Note to self, get better work boots, don’t ask why but the ones I have are awful and keep leaking despite being waterproofed just last week. Things that aren’t awful include the Palm Nut Vulture which was the focus of last week’s blog.
And steering back to awful, the answer to last week’s mystery murder was f. This savanna crime scene drama is based off a real life case from Zimbabwe, where over the course of two days 500 animals were found dead or dying after feeding off an elephant killed by poachers. The body was laced with cyanide in an attempt to reduce the number of scavengers, which can alert rangers to the presence of poachers.
With that dealt with we now turn our attention to a smaller, albeit more deadly aerial killer, hope you guys enjoy.
Issue #164 – Brown Hawker
Kingdom – Animalia
Phylum – Arthropoda
Class – Insecta
Order – Odonta
Family – Aeshnidae
Genus – Aeshna
Species – grandis
Related Species - The Brown Hawker is one of a number of large dragonfly species found in the family Aeshnidae, also known as the Hawkers.
Range - Brown Hawker’s can be found across the lowlands and wooded margins of Central Europe, as well as the United Kingdom and the Low Countries
Brown Hawker’s are large chocolate brown dragonflies, with an average body length of 7cm. This species is fairly easy to identify because it is one of a few species, and the only fairly common one, to have brown tinting to the veins in its wings, although this is far more apparent in the males than in the females. Both genders have rows of yellow stripes running up and down their flanks, and male hawkers can be distinguished from females by additional blue markings on the thorax and abdomen.
As their name suggests, the Brown Hawkers, and by extension all dragonflies classified as ‘Hawkers’, are active predators that patrol their territories looking for prey, rivals and potential mates. Should the former be seen, the Brown Hawker will intercept its prey mid-flight and bring it to a feeding perch, before shredding it with its mandibles in order to make eating its captured victim easier (2). Potential mates are seized in much the same way, with the male forming a heart like structure with his abdomen positioned over the females thorax, while her abdomen and reproductive organs are positioned above the secondary pair of gonads on the male’s thorax (3).
The female Brown Hawker will lay her eggs shortly after mating, with both her and her mate dying after reproduction. These eggs will hatch into aquatic ‘nymphs’ which share many morphological features with the adults save for the wings, although later moults begin to show signs of vestigial wings beginning to form. Like the adults, these nymphs are predatory, and will feed on tadpoles and small fish as well as other invertebrates, catching their intended prey by pumping water into the body to propel the extendable pair of jaws, known as a ‘mask’ out into the victim. Eventually, after a period of a few years, the nymph leaves the water at night and completes one final moult of its skin before emerging as a winged reproductive adult or imago.
Five Fun Brown Hawker Facts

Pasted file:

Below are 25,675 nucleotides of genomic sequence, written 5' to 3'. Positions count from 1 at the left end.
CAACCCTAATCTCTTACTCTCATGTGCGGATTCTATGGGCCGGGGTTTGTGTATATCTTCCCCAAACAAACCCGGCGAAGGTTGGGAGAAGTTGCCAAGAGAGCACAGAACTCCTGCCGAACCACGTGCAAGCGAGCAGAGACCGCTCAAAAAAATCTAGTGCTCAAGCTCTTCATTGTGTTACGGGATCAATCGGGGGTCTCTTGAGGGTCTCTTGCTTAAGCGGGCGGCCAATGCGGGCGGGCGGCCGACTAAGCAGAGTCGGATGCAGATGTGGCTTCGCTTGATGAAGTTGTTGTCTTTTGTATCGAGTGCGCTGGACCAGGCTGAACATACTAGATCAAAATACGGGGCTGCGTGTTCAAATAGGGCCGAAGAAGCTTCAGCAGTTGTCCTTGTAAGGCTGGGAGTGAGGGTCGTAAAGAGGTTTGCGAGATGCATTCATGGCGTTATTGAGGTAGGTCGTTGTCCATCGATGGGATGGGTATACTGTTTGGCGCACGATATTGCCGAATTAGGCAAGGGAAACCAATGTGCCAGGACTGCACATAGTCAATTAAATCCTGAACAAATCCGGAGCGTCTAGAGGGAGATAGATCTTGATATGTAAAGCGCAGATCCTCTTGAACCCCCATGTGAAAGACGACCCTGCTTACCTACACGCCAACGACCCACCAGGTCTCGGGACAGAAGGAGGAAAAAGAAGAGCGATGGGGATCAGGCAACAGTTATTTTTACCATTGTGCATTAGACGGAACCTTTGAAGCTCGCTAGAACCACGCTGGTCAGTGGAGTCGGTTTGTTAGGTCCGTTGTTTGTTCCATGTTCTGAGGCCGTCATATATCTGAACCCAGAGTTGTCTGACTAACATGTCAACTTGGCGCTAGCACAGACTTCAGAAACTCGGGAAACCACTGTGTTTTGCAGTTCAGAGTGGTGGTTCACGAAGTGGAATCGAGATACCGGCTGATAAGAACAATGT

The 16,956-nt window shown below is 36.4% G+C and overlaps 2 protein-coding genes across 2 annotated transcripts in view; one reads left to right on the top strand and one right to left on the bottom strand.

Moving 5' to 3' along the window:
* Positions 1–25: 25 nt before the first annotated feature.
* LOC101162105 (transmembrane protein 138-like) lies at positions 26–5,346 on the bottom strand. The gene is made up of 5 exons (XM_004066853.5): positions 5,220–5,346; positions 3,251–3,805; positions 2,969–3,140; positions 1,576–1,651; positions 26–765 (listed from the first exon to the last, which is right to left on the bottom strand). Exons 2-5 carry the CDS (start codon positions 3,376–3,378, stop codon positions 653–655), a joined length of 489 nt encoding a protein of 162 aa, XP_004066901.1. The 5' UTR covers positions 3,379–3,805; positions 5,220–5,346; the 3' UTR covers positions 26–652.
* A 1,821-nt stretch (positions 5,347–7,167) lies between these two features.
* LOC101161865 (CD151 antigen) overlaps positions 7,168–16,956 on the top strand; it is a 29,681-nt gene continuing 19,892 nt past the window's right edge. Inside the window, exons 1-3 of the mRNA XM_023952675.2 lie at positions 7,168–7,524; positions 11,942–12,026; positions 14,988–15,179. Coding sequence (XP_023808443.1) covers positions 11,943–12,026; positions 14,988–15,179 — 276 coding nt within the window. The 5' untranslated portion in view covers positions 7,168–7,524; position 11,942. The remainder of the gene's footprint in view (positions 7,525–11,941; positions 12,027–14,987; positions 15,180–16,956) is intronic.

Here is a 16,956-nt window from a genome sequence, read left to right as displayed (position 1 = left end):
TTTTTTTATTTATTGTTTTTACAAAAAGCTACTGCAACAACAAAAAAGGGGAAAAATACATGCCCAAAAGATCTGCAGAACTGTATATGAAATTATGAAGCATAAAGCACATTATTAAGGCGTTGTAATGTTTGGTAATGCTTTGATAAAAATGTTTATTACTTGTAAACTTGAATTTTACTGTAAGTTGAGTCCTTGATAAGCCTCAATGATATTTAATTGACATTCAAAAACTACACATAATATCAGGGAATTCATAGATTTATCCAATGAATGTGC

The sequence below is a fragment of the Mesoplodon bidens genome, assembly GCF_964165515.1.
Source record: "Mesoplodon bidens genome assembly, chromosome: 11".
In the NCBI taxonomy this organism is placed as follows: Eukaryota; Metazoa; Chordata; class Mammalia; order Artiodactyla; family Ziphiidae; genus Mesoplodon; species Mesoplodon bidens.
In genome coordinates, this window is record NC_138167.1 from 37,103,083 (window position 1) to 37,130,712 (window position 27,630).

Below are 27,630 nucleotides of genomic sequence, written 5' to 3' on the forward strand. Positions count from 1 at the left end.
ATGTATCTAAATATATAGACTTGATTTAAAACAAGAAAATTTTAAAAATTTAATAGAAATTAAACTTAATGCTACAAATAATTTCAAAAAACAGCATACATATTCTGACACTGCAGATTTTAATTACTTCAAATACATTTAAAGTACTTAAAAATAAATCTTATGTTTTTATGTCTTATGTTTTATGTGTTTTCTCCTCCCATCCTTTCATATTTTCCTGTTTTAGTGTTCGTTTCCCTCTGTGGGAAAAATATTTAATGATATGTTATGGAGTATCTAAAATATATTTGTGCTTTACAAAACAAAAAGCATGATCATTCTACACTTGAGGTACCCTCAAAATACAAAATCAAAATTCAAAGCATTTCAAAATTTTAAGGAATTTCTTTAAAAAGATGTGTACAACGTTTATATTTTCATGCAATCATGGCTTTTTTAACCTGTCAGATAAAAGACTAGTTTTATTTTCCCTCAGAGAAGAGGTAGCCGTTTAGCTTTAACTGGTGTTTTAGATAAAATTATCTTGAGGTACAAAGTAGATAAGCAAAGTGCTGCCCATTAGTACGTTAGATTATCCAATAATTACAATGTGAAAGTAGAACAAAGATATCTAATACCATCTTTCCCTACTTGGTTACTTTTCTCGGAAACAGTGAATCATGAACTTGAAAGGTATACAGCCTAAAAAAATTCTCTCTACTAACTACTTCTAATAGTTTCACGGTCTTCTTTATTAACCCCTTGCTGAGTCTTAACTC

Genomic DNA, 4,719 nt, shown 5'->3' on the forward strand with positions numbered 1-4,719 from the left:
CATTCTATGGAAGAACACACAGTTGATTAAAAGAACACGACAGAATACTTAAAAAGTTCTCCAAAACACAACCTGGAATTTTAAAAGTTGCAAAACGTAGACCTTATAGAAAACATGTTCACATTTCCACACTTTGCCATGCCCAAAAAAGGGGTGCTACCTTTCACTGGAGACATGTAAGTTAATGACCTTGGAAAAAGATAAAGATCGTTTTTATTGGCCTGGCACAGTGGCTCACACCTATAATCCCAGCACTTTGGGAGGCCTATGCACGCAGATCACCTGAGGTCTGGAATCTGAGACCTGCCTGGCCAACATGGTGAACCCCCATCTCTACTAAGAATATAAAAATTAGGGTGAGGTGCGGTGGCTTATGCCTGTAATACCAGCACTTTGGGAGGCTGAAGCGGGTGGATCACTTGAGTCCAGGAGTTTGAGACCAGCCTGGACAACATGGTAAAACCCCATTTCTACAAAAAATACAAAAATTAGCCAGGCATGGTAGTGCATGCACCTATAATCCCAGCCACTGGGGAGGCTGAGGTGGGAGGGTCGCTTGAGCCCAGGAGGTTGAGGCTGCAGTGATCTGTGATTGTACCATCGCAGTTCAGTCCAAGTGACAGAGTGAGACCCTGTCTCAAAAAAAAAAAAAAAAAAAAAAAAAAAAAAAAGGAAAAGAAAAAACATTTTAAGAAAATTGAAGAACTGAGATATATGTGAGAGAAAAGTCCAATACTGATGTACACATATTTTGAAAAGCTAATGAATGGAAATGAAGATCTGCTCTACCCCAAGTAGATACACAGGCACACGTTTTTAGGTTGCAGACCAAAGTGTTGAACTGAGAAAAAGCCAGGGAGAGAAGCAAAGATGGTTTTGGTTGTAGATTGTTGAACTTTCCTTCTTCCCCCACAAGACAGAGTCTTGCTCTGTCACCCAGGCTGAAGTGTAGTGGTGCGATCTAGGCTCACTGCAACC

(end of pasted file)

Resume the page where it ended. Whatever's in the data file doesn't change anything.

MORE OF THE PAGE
Uniquely among insects, each separate wing of dragonflies and damselflies are controlled independently by a single muscle. Because of this dragonflies can hover for prolonged periods of time and even fly backwards.
To aid them in flight, the eyes of a dragonfly are comprised of light sensitive cells known as ommatidia. The eyes of the Brown Hawker contain up to 22500 of these cells, and allow it an almost 360 degree field of vision.
Brilliant vision and skilled powered flight make the Hawker dragonflies some of the most effective predators in the world. Around 95% of attack runs result in the dragonfly making a kill (4). In contrast Great White Shark (Carcharodoncarcharia) only achieve a kill with a little over half of all attacks while Lions (Panthera leo) only get a kill with 25% of their attacks.
Male Dragonflies transfer sperm from their primary gonads at the rear of the abdomen to their secondary gonads mounted on their thorax to aid in reproduction.
Despite the modern day association of dragonflies with grace and elegance, they weren’t always seen as such. Many dragonflies, especially the Hawekers, are known as darners, a relict term coming from the belief that such insects were the ‘devil’s darning needles’ that he used to poke the eyes out of his victims. In some places in Europe such as Portugal and Norway, dragonflies are still referred to as tira-olhos (eye-snatcher) and Øyenstikker (eye-poker) in their respective languages (5).
2 - Powell, Dan (1999). A Guide to the Dragonflies of Great Britain. Arlequin Press.
3 - Nachtigall, W (2013) Biological Mechanisms of Attachment: The Comparative Morphology and Bioengineering of Organs for Linkage, Suction, and Adhesion
4 - http://www.natureworldnews.com/articles/1216/20130404/master-hunter-dragonflies-kill-prey-95-percent-time.htm
5 - http://www.petzon.se/dragonfly/main/just_for_fun/folklore.html
1 - https://www.rutlandwater.org.uk/wp-content/gallery/dragonflies/BrownHawker-f.jpeg
2 - https://farm8.staticflickr.com/7260/7882949164_4a0d25b7a4_b.jpg
3 - https://c2.staticflickr.com/8/7745/18431008761_900312f728_b.jpg
4 - http://hampshiredragonflies.co.uk/wordpress/wp-content/uploads/2013/07/D90_38242.jpg
I like dragonflies, always have, always will despite how brutal they are. Next week we swap high speed offence with defence as we meet a slow lumbering yet very persistent predator. But until then make sure to critic, comment and suggest future issues as well as making sure you check past issues in Impurest’s Bestiary
Want more IGTA? For another fast moving predatory insect, click here to see the Green Tiger Beetle. Or for something even more insidious, click here to see another airborne assassin, the ruthless Robber Fly.